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Microadenomectomy for Acromegaly: Postresection Inspection

August 13, 2016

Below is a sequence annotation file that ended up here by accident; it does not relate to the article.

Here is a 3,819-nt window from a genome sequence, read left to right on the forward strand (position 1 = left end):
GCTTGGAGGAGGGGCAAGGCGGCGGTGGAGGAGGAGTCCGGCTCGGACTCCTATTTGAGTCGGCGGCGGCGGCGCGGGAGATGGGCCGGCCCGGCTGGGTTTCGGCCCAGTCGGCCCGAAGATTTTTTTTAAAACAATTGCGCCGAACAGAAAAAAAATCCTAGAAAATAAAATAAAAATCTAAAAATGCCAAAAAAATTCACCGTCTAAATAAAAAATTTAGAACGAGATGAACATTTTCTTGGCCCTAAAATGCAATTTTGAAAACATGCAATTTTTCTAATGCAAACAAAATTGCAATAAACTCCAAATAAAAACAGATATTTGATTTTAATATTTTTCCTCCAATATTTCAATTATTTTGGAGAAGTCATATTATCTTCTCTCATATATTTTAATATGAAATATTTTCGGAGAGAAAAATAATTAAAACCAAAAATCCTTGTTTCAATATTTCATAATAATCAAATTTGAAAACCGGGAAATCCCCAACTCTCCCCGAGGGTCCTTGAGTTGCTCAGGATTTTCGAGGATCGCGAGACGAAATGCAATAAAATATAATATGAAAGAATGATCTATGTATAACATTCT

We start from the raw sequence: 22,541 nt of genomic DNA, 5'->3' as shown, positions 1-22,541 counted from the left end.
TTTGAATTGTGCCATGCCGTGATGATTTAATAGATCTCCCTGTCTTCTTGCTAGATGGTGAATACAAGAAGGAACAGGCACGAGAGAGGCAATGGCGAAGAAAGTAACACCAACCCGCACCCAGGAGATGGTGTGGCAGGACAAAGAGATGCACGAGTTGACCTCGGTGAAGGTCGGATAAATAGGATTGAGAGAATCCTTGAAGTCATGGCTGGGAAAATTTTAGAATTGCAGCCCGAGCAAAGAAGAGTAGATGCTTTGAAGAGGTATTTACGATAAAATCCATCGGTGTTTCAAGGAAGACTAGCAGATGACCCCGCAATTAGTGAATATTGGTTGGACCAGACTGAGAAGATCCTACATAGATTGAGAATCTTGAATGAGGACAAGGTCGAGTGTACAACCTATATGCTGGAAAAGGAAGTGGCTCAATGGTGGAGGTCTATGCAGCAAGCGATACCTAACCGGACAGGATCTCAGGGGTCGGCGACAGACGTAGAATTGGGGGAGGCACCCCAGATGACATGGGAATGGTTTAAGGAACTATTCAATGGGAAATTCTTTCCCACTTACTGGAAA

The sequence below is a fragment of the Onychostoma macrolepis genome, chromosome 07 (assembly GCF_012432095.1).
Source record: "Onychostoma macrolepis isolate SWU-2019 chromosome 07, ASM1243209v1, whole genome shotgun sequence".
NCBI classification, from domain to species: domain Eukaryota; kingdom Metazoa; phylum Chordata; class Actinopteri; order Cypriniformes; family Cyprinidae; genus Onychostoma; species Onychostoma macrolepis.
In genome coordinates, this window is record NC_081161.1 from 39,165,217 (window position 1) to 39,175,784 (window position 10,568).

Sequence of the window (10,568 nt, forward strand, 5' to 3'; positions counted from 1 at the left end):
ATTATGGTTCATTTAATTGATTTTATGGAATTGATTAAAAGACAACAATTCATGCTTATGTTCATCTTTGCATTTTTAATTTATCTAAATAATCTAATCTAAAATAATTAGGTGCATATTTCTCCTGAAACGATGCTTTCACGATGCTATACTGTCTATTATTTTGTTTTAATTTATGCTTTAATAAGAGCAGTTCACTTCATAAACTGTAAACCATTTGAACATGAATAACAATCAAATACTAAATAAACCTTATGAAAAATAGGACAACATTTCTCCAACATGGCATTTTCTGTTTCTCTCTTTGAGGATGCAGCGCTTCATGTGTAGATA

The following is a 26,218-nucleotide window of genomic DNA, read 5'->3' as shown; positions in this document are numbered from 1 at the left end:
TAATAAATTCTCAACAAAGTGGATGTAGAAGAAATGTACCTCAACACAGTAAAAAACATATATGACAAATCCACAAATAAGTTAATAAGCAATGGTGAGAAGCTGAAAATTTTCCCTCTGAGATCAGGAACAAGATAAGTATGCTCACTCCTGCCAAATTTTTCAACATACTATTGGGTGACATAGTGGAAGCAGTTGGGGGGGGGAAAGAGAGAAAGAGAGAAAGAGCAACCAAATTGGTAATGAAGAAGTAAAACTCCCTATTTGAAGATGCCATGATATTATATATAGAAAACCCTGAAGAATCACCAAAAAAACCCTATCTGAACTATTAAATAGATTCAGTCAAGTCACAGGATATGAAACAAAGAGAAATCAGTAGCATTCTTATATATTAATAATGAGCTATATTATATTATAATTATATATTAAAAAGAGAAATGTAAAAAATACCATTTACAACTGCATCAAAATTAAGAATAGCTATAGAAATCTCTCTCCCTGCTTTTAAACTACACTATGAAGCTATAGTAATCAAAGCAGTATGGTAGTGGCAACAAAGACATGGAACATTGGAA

Let's review another video example of microadenoma resection for acromegaly. This is a 34 year old male who presented with typical structural features of acromegaly. MRI evaluation revealed a microadenoma within the gland and, more specifically, along the inferior and middle aspect of the pituitary gland. This is a typical location for a pituitary macroadenoma producing growth hormone. Endoscopic endonasal approach was attempted. Small osteotome was used to open the floor of the sella. Next, Kerrison rongeurs. Extended bony removal so that a wide exposure of the dura at the level of the sellar floor is possible. You can see exposures from one cavernous sinus to the other. Very wide exposure so that the entire gland can be inspected as well as the medial wall of the cavernous sinuses. Cruciate dural incision was accomplished. The tumor is readily encountered as expected. Very gelatinous. Consistent with a growth hormone producing adenoma. Tumors further debulked, collected by pituitary rongeurs. The most important part of the operation is inspection of the resection cavity after the tumor is debulked. More of the tumor is being delivered. More aggressive tumor removal is pursued using the suction device within the sella. Here's the gland mobilized more superiorly. A little bit of residual tumor that has been curetted away using a sharp ring curette. Hydroscopy was also performed to further inspect the resection cavity. Here's the gland itself. It appears clean. No residual tumor is apparent. Here is now the more important part of the operation where the medial walls or the cavernous sinus are carefully inspected. Let's go ahead and use a 30 degree endoscope to inspect the resection cavity. Here's the medial wall of the cavernous sinus on the right side, the gland, no residual tumor is apparent. Here's the left wall. Again, no residual tumor is apparent. The cavity is very clean. Piece of fat wrapped in Surgicel was placed within the resection cavity. No evidence of a CSF leak is apparent and the post-operative MRI demonstrated gross total removal of the adenoma. You can see the fat within the resection cavity and this patient achieved complete biochemical cure. Thank you.

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